CAIRO — Officials with the City of Cairo are urging residents to use caution in order to limit the spread of the COVID-19 virus.

Mayor pro tem Jerry Cox said city staff are “aware of all situations surrounding the threats” to the community and, along with the city council, are “ready to take any action to reduce the risk to the citizens of Cairo.”

With multiple confirmed cases of the virus already detected in southwest Georgia, Cox said it’s likely only a matter of time before a person in the community is stricken with the coronavirus. The mayor pro tem said people should exercise awareness and caution when traveling, keep a distance of six feet from others and should avoid groups of 10 or more individuals. If sick, Cox recommends people stay at home.

“Check your temperature,” the mayor pro tem said. “That’s the first indicator.”

Returning to normal depends on everyone following the rules of social distancing and frequent handwashing, Cox said.

If everyone follows these suggestions, Cox said there may not be a need to declare a local state of emergency.

Cox’s comments came Monday night in a sparsely-attended city council meeting in which attendees each sat at least six feet apart.

The mayor pro tem also recommended that residents support local businesses, which are expected to be hard-hit by the virus — a suggestion echoed by City Manager Chris Addleton.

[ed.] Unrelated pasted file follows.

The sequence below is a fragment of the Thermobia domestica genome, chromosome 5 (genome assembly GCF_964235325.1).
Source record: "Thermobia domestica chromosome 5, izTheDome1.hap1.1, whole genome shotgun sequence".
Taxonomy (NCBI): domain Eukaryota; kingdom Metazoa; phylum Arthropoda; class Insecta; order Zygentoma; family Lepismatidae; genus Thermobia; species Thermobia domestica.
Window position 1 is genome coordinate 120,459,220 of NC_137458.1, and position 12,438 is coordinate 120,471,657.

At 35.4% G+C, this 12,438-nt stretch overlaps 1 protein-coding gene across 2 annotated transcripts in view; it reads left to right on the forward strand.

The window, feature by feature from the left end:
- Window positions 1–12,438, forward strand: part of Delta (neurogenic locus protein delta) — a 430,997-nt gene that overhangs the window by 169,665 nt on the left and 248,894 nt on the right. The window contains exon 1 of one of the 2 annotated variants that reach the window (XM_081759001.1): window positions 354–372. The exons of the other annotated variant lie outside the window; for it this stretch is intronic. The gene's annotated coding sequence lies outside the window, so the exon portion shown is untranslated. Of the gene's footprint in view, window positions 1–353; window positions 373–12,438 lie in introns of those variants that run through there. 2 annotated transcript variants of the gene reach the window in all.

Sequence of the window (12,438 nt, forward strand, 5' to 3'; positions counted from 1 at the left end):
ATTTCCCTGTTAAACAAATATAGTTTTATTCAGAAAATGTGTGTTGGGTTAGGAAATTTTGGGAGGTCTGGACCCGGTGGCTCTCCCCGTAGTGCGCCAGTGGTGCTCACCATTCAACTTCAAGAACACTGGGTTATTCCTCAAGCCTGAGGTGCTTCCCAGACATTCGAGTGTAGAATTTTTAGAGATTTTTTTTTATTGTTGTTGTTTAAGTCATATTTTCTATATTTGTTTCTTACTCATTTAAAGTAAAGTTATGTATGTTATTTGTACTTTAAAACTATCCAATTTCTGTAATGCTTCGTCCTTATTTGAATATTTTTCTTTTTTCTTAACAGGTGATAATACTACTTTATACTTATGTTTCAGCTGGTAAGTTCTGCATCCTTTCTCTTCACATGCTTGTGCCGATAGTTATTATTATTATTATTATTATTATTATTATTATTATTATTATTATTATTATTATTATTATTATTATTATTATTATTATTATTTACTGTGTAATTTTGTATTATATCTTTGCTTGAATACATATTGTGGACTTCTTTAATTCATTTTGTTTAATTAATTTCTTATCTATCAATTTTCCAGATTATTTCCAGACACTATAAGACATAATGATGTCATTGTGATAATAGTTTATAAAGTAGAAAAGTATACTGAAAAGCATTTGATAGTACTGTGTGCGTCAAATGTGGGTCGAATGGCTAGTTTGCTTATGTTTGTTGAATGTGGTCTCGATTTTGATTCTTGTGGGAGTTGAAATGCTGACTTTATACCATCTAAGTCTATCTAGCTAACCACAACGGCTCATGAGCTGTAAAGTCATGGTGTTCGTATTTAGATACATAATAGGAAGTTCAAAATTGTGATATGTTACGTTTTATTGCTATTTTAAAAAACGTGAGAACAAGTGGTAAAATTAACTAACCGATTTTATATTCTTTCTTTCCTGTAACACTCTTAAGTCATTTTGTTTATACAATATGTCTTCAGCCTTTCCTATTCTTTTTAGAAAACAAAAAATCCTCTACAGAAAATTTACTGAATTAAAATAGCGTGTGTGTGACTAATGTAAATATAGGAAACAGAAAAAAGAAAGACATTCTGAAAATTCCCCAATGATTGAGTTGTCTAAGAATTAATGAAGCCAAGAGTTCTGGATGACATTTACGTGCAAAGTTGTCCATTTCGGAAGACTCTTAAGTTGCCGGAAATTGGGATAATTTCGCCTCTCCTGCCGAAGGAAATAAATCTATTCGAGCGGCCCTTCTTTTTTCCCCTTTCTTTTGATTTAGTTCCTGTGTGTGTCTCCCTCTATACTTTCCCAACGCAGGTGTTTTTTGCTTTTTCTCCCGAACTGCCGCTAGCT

In a public statement to Cairo residents Tuesday, Cox suggested taking advantage of drive-though or pick up options at local restaurants and recommended practicing social distancing and frequent handwashing at local businesses.

Though some normal methods of operations have changed, such as shutting down public access to city buildings, Addleton said the city remains committed to providing people essential services. The city manager suggested that citizens be proactive in making their utilities payments and not wait until power is cutoff to work out a payment plan with the city.

“We’ll be working with anybody and everybody as far as payments,” he said.

Addleton asked for “patience and understanding” in placing requests for non-essential services on the back burner.

Utilities customers are urged to avoid personal contact with customer service representatives by using alternative methods of payment such as online services, drive-though options, the drop box, telephone or mail.

Addleton also requested that residents limit non-emergency calls to allow for resources to be as fully devoted to responding to the coronavirus as possible.

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